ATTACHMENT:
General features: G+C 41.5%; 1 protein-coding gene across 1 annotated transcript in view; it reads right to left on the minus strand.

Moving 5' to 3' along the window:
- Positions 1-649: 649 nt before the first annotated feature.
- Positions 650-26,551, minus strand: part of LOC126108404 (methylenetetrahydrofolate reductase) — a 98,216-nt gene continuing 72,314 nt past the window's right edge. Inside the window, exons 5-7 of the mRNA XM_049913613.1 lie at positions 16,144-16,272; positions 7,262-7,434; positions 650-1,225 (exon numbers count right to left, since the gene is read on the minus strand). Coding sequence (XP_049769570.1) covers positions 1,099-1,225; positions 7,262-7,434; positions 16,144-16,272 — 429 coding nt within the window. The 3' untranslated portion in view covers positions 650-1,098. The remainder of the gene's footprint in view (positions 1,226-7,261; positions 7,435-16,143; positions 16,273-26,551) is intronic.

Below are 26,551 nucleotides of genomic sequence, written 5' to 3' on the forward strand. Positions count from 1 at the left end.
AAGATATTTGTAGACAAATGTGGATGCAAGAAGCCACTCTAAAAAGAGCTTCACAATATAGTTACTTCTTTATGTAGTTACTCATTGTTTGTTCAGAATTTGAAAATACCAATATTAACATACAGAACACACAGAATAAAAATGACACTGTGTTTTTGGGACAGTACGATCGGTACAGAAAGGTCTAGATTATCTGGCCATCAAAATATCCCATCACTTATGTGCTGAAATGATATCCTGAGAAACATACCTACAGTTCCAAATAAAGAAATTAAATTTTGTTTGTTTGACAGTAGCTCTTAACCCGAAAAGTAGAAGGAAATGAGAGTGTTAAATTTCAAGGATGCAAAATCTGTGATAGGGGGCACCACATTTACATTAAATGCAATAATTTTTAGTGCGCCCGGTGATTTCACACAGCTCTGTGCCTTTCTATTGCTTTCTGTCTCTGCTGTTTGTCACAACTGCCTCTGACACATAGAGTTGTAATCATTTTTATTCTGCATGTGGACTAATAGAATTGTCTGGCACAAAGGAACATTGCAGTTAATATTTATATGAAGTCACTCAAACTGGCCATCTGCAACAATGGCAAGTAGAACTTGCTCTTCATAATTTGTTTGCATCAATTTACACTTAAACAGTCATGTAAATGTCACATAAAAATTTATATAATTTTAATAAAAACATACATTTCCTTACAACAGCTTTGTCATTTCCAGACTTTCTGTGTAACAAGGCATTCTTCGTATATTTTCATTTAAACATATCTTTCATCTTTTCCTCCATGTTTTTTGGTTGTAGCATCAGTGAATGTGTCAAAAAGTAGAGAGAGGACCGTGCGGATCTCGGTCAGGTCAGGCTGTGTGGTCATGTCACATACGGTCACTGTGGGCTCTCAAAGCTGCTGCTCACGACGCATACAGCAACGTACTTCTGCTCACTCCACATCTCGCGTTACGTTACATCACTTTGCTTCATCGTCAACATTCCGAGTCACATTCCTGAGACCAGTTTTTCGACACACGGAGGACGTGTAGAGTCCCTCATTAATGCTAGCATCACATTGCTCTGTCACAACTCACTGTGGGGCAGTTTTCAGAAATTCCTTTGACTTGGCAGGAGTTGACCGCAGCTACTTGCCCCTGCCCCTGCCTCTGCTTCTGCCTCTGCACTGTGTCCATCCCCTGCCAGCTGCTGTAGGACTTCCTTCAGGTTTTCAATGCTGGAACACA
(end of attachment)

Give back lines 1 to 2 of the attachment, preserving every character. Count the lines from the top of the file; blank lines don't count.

General features: G+C 41.5%; 1 protein-coding gene across 1 annotated transcript in view; it reads right to left on the minus strand.

Moving 5' to 3' along the window: